Annals of Indian Academy of Neurology
IMAGES IN NEUROLOGY
Year
: 2022  |  Volume : 25  |  Issue : 4  |  Page : 711--712

Spontaneous resolution of a lenticulostriate artery aneurysm


Subhadeep Gupta1, Arpan Dutta1, Uddalak Chakraborty1, Biman K Ray1, Deep Das2, Rahul Kumar3,  
1 Department of Neurology, Bangur Institute of Neurosciences, Institute of Post Graduate Medical Education and Research Annex-1, 52/1a Shambhunath Pandit Street, Kolkata, West Bengal, India
2 Department of Neurology, Bangur Institute of Neurosciences, Institute of Post Graduate Medical Education and Research, Kolkata and Woodlands Multi-Speciality Hospital and C K Birla Hospitals, Kolkata, West Bengal, India
3 Department of Neurology, G.S Neuroscience Clinic and Research Center, Patna, Bihar, India

Correspondence Address:
Uddalak Chakraborty
Department of Neurology, Bangur Institute of Neurosciences, Institute of Post Graduate Medical Education and Research Annex-1, 52/1a Shambhunath Pandit Street, Kolkata - 700 025, West Bengal
India




How to cite this article:
Gupta S, Dutta A, Chakraborty U, Ray BK, Das D, Kumar R. Spontaneous resolution of a lenticulostriate artery aneurysm.Ann Indian Acad Neurol 2022;25:711-712


How to cite this URL:
Gupta S, Dutta A, Chakraborty U, Ray BK, Das D, Kumar R. Spontaneous resolution of a lenticulostriate artery aneurysm. Ann Indian Acad Neurol [serial online] 2022 [cited 2022 Nov 26 ];25:711-712
Available from: https://www.annalsofian.org/text.asp?2022/25/4/711/350955


Full Text



A 25-year-old male presented with sudden onset right hemiparesis. He did not have any vascular risk factors or any family history of stroke. A computed tomography (CT) scan of the brain revealed a left-sided gangliocapsular hemorrhage [Figure 1]. Cerebral three-dimensional (3D) rotational angiography showed an aneurysm (2.9 × 3.3 mm2) in the distal part of the lateral lenticulostriate branch of the left middle cerebral artery [Figure 2]. As the patient did not give consent, we decided to follow up. We treated him with tranexamic acid 1 g/day and performed another angiography after 2 weeks, which showed aneurysm growth (3.7 × 4.6 mm2) [Figure 3]. The patient gave consent for embolization after 5 days, but a repeat cerebral angiography showed spontaneous resolution of the aneurysm, possibly because of thrombosis [Figure 4].{Figure 1}{Figure 2}{Figure 3}{Figure 4}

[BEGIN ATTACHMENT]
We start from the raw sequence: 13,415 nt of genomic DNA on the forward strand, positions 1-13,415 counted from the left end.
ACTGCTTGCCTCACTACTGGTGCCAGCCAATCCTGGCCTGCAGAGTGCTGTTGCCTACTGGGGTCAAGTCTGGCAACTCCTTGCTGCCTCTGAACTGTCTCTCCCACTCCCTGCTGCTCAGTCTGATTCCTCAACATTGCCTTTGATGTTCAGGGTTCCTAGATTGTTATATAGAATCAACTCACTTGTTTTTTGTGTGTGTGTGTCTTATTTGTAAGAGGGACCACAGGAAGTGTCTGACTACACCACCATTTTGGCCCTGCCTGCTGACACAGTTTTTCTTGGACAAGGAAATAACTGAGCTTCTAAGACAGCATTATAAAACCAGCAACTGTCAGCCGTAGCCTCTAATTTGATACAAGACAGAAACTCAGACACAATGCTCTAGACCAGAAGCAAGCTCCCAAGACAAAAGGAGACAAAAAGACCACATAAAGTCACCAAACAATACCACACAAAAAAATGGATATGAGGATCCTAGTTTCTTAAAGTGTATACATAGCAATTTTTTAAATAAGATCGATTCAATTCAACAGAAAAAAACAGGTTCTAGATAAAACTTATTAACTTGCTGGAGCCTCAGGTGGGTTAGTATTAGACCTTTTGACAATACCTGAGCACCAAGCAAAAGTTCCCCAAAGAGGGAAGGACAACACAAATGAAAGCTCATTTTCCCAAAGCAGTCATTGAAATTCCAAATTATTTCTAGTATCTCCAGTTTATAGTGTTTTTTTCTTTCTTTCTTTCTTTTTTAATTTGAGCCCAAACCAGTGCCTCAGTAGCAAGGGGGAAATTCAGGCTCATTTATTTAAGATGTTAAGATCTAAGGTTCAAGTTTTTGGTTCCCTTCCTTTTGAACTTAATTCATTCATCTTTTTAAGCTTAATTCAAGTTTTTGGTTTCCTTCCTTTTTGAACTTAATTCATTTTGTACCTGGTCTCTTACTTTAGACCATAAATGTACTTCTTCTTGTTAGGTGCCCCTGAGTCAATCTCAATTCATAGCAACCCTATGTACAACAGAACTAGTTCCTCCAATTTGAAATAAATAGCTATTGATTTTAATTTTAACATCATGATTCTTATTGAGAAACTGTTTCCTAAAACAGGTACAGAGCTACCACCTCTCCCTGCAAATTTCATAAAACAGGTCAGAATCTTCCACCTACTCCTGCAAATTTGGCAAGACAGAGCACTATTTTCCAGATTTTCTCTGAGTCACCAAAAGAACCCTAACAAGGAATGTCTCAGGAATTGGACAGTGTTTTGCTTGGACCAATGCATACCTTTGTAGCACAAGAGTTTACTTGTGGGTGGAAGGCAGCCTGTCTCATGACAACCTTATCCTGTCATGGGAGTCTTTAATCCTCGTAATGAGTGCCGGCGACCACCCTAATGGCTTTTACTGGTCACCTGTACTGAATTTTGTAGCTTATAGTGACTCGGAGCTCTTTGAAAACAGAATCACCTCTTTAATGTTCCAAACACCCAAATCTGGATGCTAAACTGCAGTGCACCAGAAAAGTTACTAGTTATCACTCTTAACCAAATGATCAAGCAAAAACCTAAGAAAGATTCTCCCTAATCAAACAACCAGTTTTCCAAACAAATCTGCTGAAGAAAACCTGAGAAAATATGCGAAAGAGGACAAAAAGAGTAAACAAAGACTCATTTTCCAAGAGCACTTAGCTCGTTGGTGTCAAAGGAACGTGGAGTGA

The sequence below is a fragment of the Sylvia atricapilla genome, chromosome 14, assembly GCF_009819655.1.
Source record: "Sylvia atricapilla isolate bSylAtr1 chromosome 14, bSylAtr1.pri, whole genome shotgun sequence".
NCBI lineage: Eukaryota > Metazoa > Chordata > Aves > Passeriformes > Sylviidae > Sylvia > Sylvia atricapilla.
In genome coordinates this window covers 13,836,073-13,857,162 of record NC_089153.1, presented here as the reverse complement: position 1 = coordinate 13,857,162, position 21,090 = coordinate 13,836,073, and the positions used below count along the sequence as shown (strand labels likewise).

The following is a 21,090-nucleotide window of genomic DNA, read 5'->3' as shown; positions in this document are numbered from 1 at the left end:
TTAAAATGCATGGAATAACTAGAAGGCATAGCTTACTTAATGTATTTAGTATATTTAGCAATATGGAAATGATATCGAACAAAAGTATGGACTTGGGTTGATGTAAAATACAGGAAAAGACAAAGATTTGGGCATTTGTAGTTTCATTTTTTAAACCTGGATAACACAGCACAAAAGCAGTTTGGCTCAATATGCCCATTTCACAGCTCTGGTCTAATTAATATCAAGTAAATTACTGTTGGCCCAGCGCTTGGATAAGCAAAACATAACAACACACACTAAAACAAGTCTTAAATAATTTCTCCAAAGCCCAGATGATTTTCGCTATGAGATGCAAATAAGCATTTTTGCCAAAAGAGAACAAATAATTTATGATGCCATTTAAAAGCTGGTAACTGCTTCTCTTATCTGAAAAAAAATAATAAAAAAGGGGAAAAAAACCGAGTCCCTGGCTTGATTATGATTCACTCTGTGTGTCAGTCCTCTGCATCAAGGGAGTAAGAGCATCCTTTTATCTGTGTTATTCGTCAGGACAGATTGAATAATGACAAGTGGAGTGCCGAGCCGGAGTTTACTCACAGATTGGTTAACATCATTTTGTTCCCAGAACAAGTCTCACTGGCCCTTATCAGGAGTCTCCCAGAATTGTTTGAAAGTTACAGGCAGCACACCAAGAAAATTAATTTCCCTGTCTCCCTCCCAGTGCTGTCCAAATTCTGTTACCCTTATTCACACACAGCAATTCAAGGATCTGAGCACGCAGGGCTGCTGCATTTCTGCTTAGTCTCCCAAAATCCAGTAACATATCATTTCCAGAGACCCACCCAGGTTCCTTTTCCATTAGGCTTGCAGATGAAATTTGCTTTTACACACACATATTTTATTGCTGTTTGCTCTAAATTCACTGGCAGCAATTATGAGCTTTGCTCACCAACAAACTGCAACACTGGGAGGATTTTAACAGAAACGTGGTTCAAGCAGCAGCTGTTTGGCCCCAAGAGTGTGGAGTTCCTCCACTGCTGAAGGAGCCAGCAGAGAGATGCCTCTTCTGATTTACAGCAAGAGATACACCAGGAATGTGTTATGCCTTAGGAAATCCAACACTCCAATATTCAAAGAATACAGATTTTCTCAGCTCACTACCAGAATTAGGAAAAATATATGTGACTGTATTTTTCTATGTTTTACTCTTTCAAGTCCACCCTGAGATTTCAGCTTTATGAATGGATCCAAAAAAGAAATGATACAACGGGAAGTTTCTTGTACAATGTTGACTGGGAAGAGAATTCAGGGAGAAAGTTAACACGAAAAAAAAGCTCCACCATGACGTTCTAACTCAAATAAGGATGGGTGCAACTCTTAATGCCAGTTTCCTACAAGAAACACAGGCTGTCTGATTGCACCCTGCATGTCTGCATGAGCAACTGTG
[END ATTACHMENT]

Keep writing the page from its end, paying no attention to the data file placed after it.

Lenticulostriate artery (LSA) aneurysms distal to origin from the middle cerebral artery are relatively uncommon, and only 112 cases were described in the literature up to date.[1] LSAs being end arteries supply the basal ganglia and internal capsule and are prone to rupture. Aneurysms arising from LSAs may be saccular or fusiform and may present commonly with intra-parenchymal bleed, although sub-arachnoid and intra-ventricular hemorrhage have been sparsely reported.[2] Hemodynamic forces coupled with structural factors are thought to play important roles in their development. Systemic hypertension and other vascular abnormalities such as aneurysms in other vascular territories, arteriovenous malformation, Moyamoya disease, and vasculitis predispose to the formation of these aneurysms.[3] In non-hypertensive young patients with deep intra-cerebral hemorrhage, LSA aneurysms should be ruled out and structural abnormalities should not be dismissed even in the presence of hypertension in elderly patients.[4] These aneurysms may remain undetected on initial angiograms because of their deep-seated location and small size. Both surgical and endovascular management can be performed for such aneurysms. However, spontaneous resolution has also been described.[5]

Declaration of patient consent

Informed written consent was obtained from the patient.

Financial support and sponsorship

Nil.

Conflicts of interest

There are no conflicts of interest.

References

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2Eddleman CS, Surdell D, Pollock G, Hunt Batjer H, Bendok BR. Ruptured proximal lenticulostriate artery fusiform aneurysm presenting with subarachnoid hemorrhage: Case report. Neurosurgery 2007;60:E949; discussion E949.
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